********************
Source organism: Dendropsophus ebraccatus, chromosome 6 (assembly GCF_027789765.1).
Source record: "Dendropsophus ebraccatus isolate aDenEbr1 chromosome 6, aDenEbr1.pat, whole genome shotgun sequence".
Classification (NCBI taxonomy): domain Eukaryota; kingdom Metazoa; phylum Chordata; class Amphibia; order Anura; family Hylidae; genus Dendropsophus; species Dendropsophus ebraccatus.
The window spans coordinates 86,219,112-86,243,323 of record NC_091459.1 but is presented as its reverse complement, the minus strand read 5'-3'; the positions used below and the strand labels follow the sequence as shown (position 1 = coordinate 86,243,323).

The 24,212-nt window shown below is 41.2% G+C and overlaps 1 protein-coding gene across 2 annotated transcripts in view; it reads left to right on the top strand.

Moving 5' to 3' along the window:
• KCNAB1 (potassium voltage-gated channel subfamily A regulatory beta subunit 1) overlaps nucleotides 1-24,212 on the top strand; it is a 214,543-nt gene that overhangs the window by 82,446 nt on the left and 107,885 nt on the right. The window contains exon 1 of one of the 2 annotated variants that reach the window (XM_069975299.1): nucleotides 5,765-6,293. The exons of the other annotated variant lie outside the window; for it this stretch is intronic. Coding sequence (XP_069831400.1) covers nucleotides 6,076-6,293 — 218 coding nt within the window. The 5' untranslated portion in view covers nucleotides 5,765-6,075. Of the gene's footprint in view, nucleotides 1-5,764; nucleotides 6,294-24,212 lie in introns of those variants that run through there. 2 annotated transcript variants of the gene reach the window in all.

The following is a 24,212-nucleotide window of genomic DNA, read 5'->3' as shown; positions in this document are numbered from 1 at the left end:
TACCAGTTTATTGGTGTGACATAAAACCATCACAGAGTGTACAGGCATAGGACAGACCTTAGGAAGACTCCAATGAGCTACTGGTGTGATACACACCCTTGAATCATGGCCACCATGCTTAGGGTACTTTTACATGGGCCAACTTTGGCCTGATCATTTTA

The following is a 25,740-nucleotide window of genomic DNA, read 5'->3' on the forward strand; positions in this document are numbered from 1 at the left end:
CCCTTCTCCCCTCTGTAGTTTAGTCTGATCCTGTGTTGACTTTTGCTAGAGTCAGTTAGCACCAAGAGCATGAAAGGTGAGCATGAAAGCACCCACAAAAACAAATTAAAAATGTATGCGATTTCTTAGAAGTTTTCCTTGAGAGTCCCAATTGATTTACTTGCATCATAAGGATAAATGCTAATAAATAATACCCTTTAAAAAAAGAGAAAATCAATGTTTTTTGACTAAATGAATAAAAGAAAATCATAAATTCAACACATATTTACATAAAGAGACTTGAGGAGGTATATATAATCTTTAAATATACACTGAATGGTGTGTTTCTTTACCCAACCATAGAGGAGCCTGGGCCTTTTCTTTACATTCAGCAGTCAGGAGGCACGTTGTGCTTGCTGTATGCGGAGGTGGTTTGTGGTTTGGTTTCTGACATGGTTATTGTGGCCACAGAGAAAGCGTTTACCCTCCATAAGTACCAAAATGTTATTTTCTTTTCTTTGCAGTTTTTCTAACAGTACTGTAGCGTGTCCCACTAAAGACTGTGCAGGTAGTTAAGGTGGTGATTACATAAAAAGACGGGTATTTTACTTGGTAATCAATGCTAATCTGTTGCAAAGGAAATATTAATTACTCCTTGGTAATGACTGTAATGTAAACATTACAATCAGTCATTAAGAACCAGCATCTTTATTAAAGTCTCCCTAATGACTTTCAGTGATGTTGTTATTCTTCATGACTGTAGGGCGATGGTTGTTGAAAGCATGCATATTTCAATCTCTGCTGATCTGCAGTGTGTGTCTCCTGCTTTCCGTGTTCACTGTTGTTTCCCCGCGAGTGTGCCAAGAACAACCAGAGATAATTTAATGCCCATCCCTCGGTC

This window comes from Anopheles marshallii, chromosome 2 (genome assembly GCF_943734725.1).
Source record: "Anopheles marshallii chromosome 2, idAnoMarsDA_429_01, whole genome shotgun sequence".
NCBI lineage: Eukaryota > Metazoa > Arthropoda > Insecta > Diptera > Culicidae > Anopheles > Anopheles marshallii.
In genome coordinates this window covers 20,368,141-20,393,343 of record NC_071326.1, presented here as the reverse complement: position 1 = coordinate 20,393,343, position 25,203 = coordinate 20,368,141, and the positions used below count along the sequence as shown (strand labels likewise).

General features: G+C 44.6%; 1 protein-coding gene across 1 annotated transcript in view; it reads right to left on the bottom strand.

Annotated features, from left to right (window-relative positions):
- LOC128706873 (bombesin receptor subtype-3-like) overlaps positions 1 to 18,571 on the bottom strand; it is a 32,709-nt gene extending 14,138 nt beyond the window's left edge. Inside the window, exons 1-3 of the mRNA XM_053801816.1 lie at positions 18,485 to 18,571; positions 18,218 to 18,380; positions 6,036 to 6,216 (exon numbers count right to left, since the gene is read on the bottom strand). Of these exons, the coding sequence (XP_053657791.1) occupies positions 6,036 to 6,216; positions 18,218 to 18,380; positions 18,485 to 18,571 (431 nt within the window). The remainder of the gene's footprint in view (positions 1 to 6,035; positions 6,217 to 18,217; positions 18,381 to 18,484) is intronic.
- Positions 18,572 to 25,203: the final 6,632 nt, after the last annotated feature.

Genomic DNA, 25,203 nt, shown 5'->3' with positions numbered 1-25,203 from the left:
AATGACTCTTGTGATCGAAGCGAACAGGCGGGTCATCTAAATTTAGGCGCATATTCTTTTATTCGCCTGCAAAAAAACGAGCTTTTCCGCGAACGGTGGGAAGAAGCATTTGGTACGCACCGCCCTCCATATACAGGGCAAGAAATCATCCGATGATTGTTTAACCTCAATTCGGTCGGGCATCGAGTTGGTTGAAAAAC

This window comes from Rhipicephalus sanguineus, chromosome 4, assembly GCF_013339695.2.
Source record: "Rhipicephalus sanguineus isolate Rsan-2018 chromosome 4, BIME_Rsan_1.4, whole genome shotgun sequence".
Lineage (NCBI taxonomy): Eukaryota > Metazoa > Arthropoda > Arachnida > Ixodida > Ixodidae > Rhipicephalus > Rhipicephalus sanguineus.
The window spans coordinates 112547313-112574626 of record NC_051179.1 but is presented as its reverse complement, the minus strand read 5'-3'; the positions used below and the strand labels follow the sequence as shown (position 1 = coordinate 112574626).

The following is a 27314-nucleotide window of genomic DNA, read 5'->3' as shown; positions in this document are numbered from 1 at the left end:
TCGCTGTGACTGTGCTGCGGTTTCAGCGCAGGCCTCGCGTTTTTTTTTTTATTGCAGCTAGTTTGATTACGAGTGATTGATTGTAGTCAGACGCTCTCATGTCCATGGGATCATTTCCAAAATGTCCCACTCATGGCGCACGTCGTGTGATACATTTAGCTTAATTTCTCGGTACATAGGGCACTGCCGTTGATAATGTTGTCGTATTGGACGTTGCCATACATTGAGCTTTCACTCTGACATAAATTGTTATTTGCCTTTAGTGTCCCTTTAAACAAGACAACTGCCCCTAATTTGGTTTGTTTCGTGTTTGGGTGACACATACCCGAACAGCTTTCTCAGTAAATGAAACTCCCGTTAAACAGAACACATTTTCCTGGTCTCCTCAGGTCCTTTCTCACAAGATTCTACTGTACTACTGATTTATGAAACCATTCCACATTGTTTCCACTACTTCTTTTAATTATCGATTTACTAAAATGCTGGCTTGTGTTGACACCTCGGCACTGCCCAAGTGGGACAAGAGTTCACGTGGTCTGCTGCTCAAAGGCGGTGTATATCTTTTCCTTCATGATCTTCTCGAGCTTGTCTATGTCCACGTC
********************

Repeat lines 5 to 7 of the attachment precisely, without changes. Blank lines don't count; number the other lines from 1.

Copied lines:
The 24,212-nt window shown below is 41.2% G+C and overlaps 1 protein-coding gene across 2 annotated transcripts in view; it reads left to right on the top strand.

Moving 5' to 3' along the window:
• KCNAB1 (potassium voltage-gated channel subfamily A regulatory beta subunit 1) overlaps nucleotides 1-24,212 on the top strand; it is a 214,543-nt gene that overhangs the window by 82,446 nt on the left and 107,885 nt on the right. The window contains exon 1 of one of the 2 annotated variants that reach the window (XM_069975299.1): nucleotides 5,765-6,293. The exons of the other annotated variant lie outside the window; for it this stretch is intronic. Coding sequence (XP_069831400.1) covers nucleotides 6,076-6,293 — 218 coding nt within the window. The 5' untranslated portion in view covers nucleotides 5,765-6,075. Of the gene's footprint in view, nucleotides 1-5,764; nucleotides 6,294-24,212 lie in introns of those variants that run through there. 2 annotated transcript variants of the gene reach the window in all.